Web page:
Investing in Community and Nature
Socially responsible investing (SRI) is a diverse field with various aims, standards, goals, and objectives focused on sustainability, responsibility, and positive impact (SRI, again). The industry includes both corporate and community development dimensions and covers everything from startup innovation, international micro-finance, and ecosystem services to changing corporate policies and practices, advocating for regulatory and legislative improvements, and facilitating evolutionary shifts in the financial system.
As we pointed out in The Resilient Investor, we must embrace change on many levels—personally, locally, and globally—in communities, boardrooms, and nature if we are to adapt to a more complex and uncertain trajectory for human civilization.
While the media and conventional investors may be obsessed with the next tech IPO or tax breaks for major corporations, we keep our focus attuned to our long-term vision of a world in balance, and that includes careful consideration of how we can support the social and racial justice and regenerative environmental activity that will allow us to thrive in these turbulent times. In other words, when investors, including SRI proponents, are focused on exclusively on short-term growth—large companies merging and acquiring others and startups going public from nothing—we will fail to remedy the underlying social issues that stagnate the economy in the long term.
The corporatization of American sucks the profits of commerce out of towns and cities to corporate headquarters in faraway places. Owners and shareholders of these companies are disconnected from these communities, and by and large, their philanthropic activity is far too small to move the needle on the issues they face. This business model is extractive: the higher paying jobs diverted to headquarters, the natural resources are taken away, and the profit leaves the community. Most communities don’t think they have much of a choice, so they spend a ton of time, energy, and money trying to lure major companies to set up operations in their town.
Local politicians look to score quick victories by courting big corporations, since one deal can provide a few hundred or few thousand jobs. But in the long run, this model only creates a boom-and-bust cycle of dependency. Factory-towns-turned-ghost-towns are the devastating result when those big businesses go under or relocate, much like the mining towns of yore.
But what if we focused on import substitution instead of profit extraction—building a community’s capacity to produce its own food, building materials, clothing, and energy, for starters. The economic model of shipping things produced in one place all over the world is displacing us all, and in this survival-of-the-fittest scenario, the class gap widens when those who control the world’s resources attain wealth while more people slip into meaninglessness and poverty.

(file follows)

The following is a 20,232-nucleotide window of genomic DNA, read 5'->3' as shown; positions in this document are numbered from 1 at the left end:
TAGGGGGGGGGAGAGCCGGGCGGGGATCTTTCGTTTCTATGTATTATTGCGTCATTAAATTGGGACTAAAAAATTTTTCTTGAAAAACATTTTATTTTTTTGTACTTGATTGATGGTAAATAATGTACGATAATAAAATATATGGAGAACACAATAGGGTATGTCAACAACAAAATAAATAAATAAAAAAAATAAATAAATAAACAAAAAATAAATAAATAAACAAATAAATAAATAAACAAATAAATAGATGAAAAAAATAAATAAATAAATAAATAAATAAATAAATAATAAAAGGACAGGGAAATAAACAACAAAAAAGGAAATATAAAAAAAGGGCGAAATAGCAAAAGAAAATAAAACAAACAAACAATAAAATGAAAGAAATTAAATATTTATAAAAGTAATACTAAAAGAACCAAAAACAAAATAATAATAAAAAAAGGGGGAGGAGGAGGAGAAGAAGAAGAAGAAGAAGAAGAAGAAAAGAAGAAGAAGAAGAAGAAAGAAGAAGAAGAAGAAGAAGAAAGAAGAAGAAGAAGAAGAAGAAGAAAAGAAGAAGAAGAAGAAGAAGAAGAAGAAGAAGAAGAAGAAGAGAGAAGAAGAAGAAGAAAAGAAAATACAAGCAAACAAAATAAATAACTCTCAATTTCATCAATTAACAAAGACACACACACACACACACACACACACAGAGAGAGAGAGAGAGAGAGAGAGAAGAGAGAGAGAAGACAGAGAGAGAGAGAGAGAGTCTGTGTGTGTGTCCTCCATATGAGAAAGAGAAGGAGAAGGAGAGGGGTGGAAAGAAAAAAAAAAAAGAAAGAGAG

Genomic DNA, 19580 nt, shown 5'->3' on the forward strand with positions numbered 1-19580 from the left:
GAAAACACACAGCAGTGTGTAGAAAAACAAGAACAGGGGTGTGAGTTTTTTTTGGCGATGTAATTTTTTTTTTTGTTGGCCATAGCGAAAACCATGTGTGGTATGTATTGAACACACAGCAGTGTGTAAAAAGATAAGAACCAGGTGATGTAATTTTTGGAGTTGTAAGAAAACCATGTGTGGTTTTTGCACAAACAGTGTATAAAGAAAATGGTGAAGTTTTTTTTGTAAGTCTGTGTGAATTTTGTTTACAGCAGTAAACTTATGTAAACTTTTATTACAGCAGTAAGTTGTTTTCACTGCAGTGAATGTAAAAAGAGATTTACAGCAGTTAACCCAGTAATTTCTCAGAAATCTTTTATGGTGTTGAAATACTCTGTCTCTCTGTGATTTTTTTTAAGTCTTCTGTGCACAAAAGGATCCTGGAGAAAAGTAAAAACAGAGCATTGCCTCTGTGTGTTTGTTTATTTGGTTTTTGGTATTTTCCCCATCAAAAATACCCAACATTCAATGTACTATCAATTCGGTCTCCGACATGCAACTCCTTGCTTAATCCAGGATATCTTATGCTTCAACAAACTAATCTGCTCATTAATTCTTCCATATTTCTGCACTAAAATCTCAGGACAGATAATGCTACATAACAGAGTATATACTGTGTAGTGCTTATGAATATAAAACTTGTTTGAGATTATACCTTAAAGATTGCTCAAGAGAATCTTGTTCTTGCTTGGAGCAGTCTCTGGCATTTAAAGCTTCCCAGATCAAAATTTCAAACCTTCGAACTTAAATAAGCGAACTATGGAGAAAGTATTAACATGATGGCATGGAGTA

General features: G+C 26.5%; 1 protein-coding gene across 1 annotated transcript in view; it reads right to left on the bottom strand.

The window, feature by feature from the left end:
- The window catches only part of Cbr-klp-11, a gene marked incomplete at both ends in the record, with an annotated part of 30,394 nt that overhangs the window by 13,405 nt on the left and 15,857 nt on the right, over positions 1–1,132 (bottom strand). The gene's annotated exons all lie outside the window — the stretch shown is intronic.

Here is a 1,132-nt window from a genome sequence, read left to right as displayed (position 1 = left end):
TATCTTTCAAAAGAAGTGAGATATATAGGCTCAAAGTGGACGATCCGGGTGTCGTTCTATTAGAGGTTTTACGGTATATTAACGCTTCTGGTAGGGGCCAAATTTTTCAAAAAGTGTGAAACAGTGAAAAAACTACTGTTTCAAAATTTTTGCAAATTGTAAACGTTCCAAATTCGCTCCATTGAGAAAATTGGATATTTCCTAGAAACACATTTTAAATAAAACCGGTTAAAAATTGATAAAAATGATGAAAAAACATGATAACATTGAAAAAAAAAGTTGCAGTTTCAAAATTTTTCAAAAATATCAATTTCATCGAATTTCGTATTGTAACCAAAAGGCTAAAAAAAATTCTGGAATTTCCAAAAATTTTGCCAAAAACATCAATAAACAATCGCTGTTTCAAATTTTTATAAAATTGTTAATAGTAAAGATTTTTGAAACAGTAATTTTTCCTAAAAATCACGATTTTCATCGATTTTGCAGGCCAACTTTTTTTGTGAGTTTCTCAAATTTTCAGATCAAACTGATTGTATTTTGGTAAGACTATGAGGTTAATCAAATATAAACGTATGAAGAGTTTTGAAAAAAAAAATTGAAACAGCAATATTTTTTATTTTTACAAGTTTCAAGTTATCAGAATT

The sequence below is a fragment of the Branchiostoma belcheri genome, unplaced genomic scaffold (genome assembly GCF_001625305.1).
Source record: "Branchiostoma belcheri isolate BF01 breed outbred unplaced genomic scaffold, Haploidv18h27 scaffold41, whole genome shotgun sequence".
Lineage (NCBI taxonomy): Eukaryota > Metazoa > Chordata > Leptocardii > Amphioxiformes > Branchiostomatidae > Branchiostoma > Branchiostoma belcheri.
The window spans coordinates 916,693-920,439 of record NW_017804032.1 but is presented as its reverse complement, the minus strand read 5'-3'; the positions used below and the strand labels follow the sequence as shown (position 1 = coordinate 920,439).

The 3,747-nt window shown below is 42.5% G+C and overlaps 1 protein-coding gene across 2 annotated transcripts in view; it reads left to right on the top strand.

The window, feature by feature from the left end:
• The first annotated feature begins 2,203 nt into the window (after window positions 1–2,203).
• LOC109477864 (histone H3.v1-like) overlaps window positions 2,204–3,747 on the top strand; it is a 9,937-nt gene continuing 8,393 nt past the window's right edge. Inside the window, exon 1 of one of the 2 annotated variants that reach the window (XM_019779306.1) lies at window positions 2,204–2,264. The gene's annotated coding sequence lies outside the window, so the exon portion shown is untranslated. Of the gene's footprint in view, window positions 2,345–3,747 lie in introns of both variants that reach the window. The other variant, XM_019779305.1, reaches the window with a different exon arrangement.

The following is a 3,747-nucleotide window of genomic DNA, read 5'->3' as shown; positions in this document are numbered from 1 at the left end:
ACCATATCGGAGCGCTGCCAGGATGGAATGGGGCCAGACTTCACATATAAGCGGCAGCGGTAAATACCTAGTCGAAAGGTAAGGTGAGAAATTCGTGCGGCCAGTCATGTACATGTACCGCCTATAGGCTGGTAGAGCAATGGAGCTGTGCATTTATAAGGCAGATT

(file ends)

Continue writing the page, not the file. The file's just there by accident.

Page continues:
What if instead, we invested in small-business incubators and development centers, investment-ready coaching and training programs for entrepreneurs? What if we took concrete action to build a better, more just society, instead of just wishing for it or theorizing about it?
As investors, this requires a shift in our fundamental expectation of financial return. For decades, for example, we have often referred to community investments as below-market-rate, wherein investors voluntarily reduce the term of their loan in order to put more of the capital to work. This gets at the core issue of what is “enough” of a return? Most people would argue that keeping up with inflation is a good minimum return standard, but what does that mean in a low-inflation environment like today?
If we take the long view, when a 2-3% return beats bank interest rates, we can and should be investing a lot more money in anything that will alleviate poverty or increase community food, energy, and economic self-reliance. Years ago, the Forum for Sustainable and Responsible Investment (US SIF) ran a “1% for Community” campaign in an effort to encourage all SRI investors to allocate at last 1% of a portfolio to community investments. At the time, it was considered a stretch to create consensus on this, given the lower rates of return. At NI, we took the challenge seriously, and we now allocate 5 – 8% to community investments and mortgages.
With the urgent challenges we face—including a wealth gap reminiscent of the Roman Empire before its fall—we should ask ourselves why we aren’t doing more. We would be wise to remember the lessons of history, which demonstrates that a healthy civilization cannot mismanage its human and natural resources in perpetuity else the society collapses under the weight of its own incompetence and debt.
What if we were to invest 30% for Community and Nature? In order to do so, we would need to arrive at a collective understanding that the return on this investment—the creation of thriving communities and healthy ecosystems—carry inherent, precious value. Such a discussion might sound like folly to investors concerned primarily with short-term returns. But we are coming to the limits of our economic growth and our natural capital. We risk losing everything unless we begin investing in evolutionary strategies that make the system work for everyone and enable nature to provide enough to sustain us.